Current Ampacity Difference in Cables at two Ends

Thread Starter

coolsatz

Joined Jan 12, 2017
1
Hello,

We are using ACS 800 Drive to Run a Pump.
The Other Day, I was cross checking the Current by a Clampmeter as indicated on the Drive.
I am using the Drive to Run a Motor 0f 55 kW/1450 rpm/415 V/ 95 A, which is about say 200 metres from the Drive and using 35 sq mm Flexible Copper Cable from Drive to Motor
Now, the Current indicated on drive at full load is 95 Amps. On Checking with Clampmeter, just at the Output from the Drive Terminal is 105 Amperes, and when I checked near the Motor, ClampMeter Shows 175 Amp.
Why is there so much of difference.
I can understand Voltage Drop with increase in length of cable. But such large deviation of current from Source Point to Destination is not understood by me.
Also, what puzzles me is as I am using 35 sq mm Cable, the Cable Insulation should practically get very heated and start to degrade at such high Current at the end point of motor , but the tempaerature is just Ok at around 30 degrees.
Am I missing out some basic laws of electricity
 

crutschow

Joined Mar 14, 2008
24,929
The current at one end of a wire has to be identical to, not just close to, that at the other end, so you have some sort of serious measurement error.
Post a diagram of exactly what you have and where you are measuring.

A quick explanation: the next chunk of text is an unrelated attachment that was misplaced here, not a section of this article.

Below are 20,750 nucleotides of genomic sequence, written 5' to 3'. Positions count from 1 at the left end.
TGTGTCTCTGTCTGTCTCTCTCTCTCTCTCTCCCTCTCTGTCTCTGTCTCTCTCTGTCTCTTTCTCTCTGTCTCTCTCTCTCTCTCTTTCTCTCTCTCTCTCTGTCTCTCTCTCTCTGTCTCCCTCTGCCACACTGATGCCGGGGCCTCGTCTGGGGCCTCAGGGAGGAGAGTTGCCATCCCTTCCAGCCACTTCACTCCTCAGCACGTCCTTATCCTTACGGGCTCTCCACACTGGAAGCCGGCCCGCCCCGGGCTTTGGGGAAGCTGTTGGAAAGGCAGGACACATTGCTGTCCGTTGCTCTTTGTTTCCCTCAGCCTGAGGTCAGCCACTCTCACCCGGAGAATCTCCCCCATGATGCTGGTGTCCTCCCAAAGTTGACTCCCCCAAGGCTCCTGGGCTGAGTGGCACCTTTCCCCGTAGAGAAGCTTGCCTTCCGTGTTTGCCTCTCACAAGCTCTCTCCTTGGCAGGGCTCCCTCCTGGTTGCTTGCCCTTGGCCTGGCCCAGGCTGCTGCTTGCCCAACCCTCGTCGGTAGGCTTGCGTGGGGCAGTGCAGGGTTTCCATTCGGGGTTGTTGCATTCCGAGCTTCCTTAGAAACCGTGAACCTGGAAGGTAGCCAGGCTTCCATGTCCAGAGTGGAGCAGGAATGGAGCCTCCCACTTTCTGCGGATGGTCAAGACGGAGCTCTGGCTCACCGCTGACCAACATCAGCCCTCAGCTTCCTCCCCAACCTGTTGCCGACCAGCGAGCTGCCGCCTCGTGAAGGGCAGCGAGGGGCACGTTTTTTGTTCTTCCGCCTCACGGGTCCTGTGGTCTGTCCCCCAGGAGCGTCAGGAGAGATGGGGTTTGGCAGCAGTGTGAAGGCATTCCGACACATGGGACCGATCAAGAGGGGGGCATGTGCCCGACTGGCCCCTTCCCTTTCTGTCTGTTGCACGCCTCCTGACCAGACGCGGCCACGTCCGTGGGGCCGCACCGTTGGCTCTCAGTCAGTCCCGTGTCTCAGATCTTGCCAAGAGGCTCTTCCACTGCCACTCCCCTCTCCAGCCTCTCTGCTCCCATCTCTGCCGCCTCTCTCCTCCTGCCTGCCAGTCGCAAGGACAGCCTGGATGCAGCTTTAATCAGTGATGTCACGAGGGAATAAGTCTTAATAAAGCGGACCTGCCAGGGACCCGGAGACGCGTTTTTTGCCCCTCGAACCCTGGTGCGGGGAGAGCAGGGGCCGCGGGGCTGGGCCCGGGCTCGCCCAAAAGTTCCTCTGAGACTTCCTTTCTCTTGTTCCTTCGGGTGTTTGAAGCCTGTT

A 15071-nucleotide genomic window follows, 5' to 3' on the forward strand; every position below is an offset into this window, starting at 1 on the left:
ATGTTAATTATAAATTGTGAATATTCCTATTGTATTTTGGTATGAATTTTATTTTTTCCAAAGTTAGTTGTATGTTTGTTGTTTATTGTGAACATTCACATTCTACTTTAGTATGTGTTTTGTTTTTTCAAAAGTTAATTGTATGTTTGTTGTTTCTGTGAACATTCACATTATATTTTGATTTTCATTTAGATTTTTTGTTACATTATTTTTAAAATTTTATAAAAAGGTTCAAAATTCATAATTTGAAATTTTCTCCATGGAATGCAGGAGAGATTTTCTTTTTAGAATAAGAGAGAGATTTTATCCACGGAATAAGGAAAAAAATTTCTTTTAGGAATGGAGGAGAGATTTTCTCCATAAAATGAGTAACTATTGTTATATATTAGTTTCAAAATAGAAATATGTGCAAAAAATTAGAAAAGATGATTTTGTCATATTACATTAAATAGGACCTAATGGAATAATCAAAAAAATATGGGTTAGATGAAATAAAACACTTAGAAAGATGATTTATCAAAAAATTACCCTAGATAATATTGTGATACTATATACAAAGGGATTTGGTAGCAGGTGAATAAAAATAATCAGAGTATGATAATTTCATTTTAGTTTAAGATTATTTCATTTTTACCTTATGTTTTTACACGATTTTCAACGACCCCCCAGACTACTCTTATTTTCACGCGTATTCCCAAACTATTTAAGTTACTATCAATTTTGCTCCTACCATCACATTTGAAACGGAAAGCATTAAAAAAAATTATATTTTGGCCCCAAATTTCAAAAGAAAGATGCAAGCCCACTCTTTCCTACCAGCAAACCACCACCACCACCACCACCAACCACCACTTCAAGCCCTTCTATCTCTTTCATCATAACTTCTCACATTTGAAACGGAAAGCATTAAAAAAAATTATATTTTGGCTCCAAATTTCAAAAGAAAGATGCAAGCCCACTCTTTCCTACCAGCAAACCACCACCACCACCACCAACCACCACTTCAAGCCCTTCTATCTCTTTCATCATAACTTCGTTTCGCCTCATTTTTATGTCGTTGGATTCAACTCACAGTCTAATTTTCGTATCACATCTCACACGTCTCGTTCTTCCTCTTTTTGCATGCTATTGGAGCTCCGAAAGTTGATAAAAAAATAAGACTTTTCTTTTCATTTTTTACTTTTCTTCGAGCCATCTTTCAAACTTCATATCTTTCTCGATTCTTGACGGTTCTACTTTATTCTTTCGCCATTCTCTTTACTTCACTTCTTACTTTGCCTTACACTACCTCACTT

LesJones

Joined Jan 8, 2017
2,638
I suspect the meter is being confused by the waveform produced by the by the inverter. The output on each phase is not a pure sine wave. It is a high frequency PWM signal and the average value of the PWM signal at any instant of time will be the same as the actual value of a true sine wave at that instant in time. The capacitance and inductance would not have much effect on a pure sine wave at 50 or 60 HZ but it will change the shape on the PWM signal. This is why I suspect the meter is giving different readings at each end of the cable.

Les.
 

Kermit2

Joined Feb 5, 2010
4,162
Clamp meters use magnetic fields to interpret current strength.

Stray magnetic fields in and around the motor may also be generating additional input to your clamp.

Insert old fashioned 50mV shunt and read on a dc multimeter or display unit.
 
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